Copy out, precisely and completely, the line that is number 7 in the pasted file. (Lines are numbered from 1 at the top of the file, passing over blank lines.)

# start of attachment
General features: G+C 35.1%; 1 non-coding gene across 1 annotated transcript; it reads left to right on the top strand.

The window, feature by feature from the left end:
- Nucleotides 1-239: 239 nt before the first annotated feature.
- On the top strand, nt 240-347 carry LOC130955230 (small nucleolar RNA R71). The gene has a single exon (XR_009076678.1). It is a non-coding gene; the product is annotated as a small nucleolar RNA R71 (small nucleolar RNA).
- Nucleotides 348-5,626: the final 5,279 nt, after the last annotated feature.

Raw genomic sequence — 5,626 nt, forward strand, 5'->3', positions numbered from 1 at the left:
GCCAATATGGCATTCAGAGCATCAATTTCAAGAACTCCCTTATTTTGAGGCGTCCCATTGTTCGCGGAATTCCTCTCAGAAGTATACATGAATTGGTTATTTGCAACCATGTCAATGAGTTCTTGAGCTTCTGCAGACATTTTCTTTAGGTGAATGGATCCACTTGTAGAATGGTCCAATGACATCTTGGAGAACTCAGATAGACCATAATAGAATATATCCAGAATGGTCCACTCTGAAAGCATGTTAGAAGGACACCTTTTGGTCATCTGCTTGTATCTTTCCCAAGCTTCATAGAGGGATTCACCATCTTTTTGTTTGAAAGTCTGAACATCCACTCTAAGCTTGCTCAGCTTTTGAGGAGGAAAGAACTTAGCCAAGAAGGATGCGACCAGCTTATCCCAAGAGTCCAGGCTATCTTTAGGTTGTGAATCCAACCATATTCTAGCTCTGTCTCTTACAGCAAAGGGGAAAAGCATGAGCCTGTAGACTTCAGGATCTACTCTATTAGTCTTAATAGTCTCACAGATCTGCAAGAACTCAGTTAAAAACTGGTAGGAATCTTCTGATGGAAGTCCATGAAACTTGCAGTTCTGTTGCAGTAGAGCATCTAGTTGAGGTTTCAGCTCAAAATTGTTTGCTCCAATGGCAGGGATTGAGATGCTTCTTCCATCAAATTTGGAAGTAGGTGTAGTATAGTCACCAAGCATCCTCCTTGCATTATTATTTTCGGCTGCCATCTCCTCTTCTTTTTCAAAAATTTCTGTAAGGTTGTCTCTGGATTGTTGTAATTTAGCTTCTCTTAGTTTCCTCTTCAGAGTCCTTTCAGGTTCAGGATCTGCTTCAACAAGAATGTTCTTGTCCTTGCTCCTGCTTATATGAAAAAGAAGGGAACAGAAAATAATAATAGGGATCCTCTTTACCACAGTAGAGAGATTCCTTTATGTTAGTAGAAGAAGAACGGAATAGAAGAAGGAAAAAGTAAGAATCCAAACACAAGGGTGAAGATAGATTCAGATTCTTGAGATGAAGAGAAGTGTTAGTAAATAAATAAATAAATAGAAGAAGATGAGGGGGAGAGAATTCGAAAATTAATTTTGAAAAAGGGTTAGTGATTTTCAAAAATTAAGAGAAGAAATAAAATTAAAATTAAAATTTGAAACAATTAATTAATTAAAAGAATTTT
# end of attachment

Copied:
GCCAATATGGCATTCAGAGCATCAATTTCAAGAACTCCCTTATTTTGAGGCGTCCCATTGTTCGCGGAATTCCTCTCAGAAGTATACATGAATTGGTTATTTGCAACCATGTCAATGAGTTCTTGAGCTTCTGCAGACATTTTCTTTAGGTGAATGGATCCACTTGTAGAATGGTCCAATGACATCTTGGAGAACTCAGATAGACCATAATAGAATATATCCAGAATGGTCCACTCTGAAAGCATGTTAGAAGGACACCTTTTGGTCATCTGCTTGTATCTTTCCCAAGCTTCATAGAGGGATTCACCATCTTTTTGTTTGAAAGTCTGAACATCCACTCTAAGCTTGCTCAGCTTTTGAGGAGGAAAGAACTTAGCCAAGAAGGATGCGACCAGCTTATCCCAAGAGTCCAGGCTATCTTTAGGTTGTGAATCCAACCATATTCTAGCTCTGTCTCTTACAGCAAAGGGGAAAAGCATGAGCCTGTAGACTTCAGGATCTACTCTATTAGTCTTAATAGTCTCACAGATCTGCAAGAACTCAGTTAAAAACTGGTAGGAATCTTCTGATGGAAGTCCATGAAACTTGCAGTTCTGTTGCAGTAGAGCATCTAGTTGAGGTTTCAGCTCAAAATTGTTTGCTCCAATGGCAGGGATTGAGATGCTTCTTCCATCAAATTTGGAAGTAGGTGTAGTATAGTCACCAAGCATCCTCCTTGCATTATTATTTTCGGCTGCCATCTCCTCTTCTTTTTCAAAAATTTCTGTAAGGTTGTCTCTGGATTGTTGTAATTTAGCTTCTCTTAGTTTCCTCTTCAGAGTCCTTTCAGGTTCAGGATCTGCTTCAACAAGAATGTTCTTGTCCTTGCTCCTGCTTATATGAAAAAGAAGGGAACAGAAAATAATAATAGGGATCCTCTTTACCACAGTAGAGAGATTCCTTTATGTTAGTAGAAGAAGAACGGAATAGAAGAAGGAAAAAGTAAGAATCCAAACACAAGGGTGAAGATAGATTCAGATTCTTGAGATGAAGAGAAGTGTTAGTAAATAAATAAATAAATAGAAGAAGATGAGGGGGAGAGAATTCGAAAATTAATTTTGAAAAAGGGTTAGTGATTTTCAAAAATTAAGAGAAGAAATAAAATTAAAATTAAAATTTGAAACAATTAATTAATTAAAAGAATTTT